With regards to the benefits of food groups intake, it was found that moderate alcohol intake and fish intake three or more times a week is associated with lower fatigue incidence43.

Moderate tryptophan intake (0.03 to 0.04g/Kg per meal) associated to whey protein supplementation resulted in better learning skills and memory performance in MS patients46.

A study on salt effects concluded that well controlled large-scale research remains necessary in order to provide substantial evidence on the pathophysiological mechanisms involved between excessive salt intake and the exacerbation of immune responses47. There is also a scarcity of clinical trials that can prove if intake reduction related to immunomodulatory therapies may interfere in the disease activity47. Based on current information available in pediatrics, excessive sodium chloride intake did not proved to be significantly linked to MS risk48.

Consumption of natural products seems to be common among MS sufferers (44.4%), however no research that studied the relationship between this nutritional pattern and MS prognosis was found13.

Uric acid supplementation in animals reduced CNS invasion by immune cells and blocked cell apoptosis by free radicals. This resulted in an EAE prevention and a reduction in the disease progress. In humans, a large study performed in medical databases showed that MS and Gout are reciprocally exclusive conditions, which leads to conclude that hyperuricemia protects against MS. Uric acid serum levels also seem to decrease during episodes and increase in EMRR patients after treatment with disease-modifier drugs is initiated. Therefore, such supplementation seems promising10.

With regards to vitamin K, it is believed that oligodendrocyte and immature neuron precursors are protected from oxidative injury when vitamin K2 (menaquinone) is offered. However, only one study in animals suggested a positive effect and the evidence of a benefit for humans is still too weak to provide any recommendations20.

Favorable results however were found in rats with EAE that were submitted to oral intake of salmon proteoglycans. Microbiota composition of the small intestine improved and clinical and histological manifestations of the disease were mitigated. Results were associated to the suppression of interferon and IL 17 production. A soy-derivative protease inhibitor denominated Bowman-Birk seems to have anti-inflammatory potential and, in rats, also mitigated EAE clinical signs, reducing CNS inflammation and optic neuritis. Soy phytoestrogens such as genistein, daidzein and coumestrol may also partially contribute to these effects due to their anti-inflammatory properties, such as the reduction in nitric oxide synthesis and pro inflammatory and microglial activation cytokines18.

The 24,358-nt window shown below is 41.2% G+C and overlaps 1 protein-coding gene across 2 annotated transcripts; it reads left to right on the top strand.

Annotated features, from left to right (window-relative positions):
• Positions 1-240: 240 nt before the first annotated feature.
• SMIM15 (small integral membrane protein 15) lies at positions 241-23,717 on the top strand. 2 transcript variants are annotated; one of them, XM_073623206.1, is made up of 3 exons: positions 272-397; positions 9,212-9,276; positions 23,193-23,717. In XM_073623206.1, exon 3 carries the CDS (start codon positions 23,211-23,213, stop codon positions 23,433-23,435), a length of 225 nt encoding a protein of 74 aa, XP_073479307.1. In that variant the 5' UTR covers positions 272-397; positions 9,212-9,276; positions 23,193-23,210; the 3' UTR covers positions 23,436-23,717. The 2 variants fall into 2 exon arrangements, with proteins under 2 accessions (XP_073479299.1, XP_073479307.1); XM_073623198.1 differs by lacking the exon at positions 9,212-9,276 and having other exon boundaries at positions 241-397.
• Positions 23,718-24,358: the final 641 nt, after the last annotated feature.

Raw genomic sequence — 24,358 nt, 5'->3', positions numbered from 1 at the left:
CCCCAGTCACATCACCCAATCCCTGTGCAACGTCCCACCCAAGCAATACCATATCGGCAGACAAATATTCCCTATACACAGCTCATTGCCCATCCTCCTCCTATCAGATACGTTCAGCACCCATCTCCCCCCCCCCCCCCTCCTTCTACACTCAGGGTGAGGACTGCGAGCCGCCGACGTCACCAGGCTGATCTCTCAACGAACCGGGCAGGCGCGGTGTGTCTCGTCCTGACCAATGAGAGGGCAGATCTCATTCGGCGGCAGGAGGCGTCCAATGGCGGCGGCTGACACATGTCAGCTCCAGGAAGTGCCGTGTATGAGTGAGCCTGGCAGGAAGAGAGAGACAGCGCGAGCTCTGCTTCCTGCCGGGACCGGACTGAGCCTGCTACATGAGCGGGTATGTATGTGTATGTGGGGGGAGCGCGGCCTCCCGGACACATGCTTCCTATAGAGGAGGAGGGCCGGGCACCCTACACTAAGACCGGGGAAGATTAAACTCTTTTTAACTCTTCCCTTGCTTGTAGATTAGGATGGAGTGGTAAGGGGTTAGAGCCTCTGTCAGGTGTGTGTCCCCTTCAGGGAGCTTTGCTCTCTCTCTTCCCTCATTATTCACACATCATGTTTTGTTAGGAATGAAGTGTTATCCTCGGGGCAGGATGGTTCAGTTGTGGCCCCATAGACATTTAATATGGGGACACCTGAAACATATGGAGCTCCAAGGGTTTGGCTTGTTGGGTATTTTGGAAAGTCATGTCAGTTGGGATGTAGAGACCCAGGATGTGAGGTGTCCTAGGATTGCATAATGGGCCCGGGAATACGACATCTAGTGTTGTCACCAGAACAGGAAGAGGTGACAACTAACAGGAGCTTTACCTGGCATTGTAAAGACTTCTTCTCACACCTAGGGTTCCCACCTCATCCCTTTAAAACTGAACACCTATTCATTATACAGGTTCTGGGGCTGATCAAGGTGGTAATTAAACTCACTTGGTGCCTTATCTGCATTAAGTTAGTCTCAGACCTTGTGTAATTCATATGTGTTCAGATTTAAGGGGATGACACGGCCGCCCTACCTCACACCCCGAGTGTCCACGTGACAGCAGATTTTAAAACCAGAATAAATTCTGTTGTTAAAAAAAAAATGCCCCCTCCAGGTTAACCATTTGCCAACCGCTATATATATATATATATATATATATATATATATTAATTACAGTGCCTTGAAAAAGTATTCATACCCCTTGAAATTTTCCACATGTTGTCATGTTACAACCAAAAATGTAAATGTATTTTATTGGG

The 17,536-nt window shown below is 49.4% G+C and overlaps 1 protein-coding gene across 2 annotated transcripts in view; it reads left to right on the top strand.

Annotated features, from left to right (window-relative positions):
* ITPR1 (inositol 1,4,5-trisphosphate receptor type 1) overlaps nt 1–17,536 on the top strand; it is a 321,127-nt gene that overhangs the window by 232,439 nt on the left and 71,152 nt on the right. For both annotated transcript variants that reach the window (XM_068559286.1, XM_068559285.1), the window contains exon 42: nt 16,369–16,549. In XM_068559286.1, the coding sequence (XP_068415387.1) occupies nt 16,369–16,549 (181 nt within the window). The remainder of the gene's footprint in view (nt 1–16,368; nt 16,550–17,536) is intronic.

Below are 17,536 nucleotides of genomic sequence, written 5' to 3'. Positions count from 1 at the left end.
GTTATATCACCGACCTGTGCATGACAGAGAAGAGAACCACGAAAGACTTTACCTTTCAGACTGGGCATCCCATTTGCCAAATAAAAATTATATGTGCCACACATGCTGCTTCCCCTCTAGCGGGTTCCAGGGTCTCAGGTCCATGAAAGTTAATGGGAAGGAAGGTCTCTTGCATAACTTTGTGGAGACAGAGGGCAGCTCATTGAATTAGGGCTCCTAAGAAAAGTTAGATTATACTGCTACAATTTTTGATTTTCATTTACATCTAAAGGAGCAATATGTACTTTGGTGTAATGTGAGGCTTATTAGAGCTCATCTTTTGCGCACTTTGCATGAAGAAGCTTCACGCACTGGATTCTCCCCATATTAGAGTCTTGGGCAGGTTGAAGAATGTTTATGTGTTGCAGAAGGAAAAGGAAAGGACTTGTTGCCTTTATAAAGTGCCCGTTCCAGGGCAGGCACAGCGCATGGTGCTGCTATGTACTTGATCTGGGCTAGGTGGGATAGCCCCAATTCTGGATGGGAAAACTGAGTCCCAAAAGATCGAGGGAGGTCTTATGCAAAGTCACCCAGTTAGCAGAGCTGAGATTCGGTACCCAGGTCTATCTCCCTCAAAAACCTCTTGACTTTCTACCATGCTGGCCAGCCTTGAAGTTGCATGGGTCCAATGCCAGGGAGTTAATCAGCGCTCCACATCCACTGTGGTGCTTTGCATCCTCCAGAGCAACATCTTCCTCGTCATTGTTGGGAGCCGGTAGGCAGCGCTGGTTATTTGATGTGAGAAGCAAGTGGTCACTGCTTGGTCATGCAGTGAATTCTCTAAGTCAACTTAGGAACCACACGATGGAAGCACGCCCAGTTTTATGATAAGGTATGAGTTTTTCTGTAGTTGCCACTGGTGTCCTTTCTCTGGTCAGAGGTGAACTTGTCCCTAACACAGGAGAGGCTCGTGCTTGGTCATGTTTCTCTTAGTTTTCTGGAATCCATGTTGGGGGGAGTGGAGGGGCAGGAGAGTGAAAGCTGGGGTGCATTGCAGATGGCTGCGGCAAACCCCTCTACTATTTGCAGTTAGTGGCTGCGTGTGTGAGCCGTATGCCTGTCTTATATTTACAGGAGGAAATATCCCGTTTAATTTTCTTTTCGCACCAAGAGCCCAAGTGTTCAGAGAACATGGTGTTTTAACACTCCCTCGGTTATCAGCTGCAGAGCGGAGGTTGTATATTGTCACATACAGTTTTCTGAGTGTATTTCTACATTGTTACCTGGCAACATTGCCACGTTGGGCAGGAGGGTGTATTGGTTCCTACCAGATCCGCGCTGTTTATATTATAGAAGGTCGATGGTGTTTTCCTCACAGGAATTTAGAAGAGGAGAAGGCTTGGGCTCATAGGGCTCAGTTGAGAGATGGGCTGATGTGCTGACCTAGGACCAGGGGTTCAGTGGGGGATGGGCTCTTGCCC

Calorie restrictions proved to be effective in reducing post-prandial inflammation, thus affecting disease activity control24.

With regards to coffee intake, it was perceived that based on a review study, throughout the years, many case-control studies were developed seeking to identify an association between coffee intake and MS. Results are conflicting but in those with favorable results, we observed an inverse association with MS risk. However, there was also interference with the condition progression, as people with MS attack who consumed coffee on a daily basis took five years to reach an EDSS of six compared to those who did not drink coffee49.

One review suggested that abnormal accumulation of iron may cause neurodegeneration by inducing lipid peroxidation and CNS cell death. Excessive iron deposition, confirmed by magnetic resonance sequences, was associated with unfavorable clinical manifestations in MS individuals. It is necessary to elucidate if iron deposition is a marker or a mediator of the MS degenerative cascade, as well as physiopathologic mechanisms involved in this relation. Consequently, many gaps still exist and the efficacy of antioxidant and iron chelators is still questionable50.

Finally, a single case-control study51 investigated the potential of the dietary inflammatory index to predict MS risk and showed that individuals with a more pro inflammatory diet had a higher risk of developing the disease.

CONCLUSIONS

In conclusion, this integrative review showed that, with the exception of multicenter studies, most research on the relationship between MS development and nutrition still involves small samples. Oftentimes authors point at this factor as a limiting issue.

It was also noticed that in almost all nutritional patterns studied, authors suggested the need for further observational studies and clinical trials in humans. With the available data, however, it is possible to affirm that a healthy diet contributes to both the prevention and mitigation of disease progression. However, it is not yet possible to make the same affirmation with regards to dietary supplements.

Although publications specify the need to develop randomized clinical trials with long-term follow-up that can assess the role of diet in the health condition of MS patients, there is still a scarcity of cross-sectional and case-control type studies. Considering the many knowledge gaps that make it impossible to reach a consensus on an ideal nutritional pattern, both types of study designs are needed.

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Received: November 08, 2017; Revised: September 14, 2018; Accepted: November 26, 2018

Corresponding Author: Bruna Yhang da Costa Silva, 1145 Estevão Remígio St, Limoeiro do Norte, CE, Brazil; Phone: 55-85-34012290 E-mail: brunayhang@gmail.com